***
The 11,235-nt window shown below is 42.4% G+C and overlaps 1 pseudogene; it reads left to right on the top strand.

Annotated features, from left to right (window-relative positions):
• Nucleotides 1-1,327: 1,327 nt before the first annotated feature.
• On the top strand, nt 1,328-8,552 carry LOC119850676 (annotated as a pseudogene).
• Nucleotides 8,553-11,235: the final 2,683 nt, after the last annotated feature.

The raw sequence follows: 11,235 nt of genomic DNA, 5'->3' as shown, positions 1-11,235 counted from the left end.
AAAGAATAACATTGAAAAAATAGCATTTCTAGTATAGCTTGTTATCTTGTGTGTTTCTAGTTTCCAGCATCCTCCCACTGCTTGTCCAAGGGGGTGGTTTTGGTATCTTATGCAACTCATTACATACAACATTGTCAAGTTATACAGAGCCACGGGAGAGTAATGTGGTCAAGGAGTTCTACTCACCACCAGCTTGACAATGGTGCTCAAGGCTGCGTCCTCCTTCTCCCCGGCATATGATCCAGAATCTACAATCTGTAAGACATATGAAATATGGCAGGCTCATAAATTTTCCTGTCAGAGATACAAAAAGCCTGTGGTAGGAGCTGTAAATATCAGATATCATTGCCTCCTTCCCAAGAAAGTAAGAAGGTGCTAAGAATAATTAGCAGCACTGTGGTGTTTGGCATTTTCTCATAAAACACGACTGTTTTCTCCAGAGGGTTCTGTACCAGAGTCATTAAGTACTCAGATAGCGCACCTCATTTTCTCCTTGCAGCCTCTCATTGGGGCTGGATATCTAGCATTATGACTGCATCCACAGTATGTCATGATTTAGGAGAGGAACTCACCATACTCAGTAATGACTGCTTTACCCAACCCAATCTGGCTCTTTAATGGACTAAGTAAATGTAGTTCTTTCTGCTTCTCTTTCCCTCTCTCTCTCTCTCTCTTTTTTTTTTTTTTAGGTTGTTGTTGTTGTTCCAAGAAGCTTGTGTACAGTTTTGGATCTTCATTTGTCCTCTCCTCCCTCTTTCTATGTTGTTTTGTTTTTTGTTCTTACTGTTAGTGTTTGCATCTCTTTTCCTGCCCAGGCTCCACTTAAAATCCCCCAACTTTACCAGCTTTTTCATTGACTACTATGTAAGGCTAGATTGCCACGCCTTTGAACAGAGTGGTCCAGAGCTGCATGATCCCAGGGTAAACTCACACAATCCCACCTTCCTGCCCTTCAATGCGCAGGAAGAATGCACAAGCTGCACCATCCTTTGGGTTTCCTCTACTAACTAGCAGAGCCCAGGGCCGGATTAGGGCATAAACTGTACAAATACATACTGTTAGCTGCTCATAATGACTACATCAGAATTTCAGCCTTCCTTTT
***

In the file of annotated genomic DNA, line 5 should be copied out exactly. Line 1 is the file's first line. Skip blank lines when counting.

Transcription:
• Nucleotides 8,553-11,235: the final 2,683 nt, after the last annotated feature.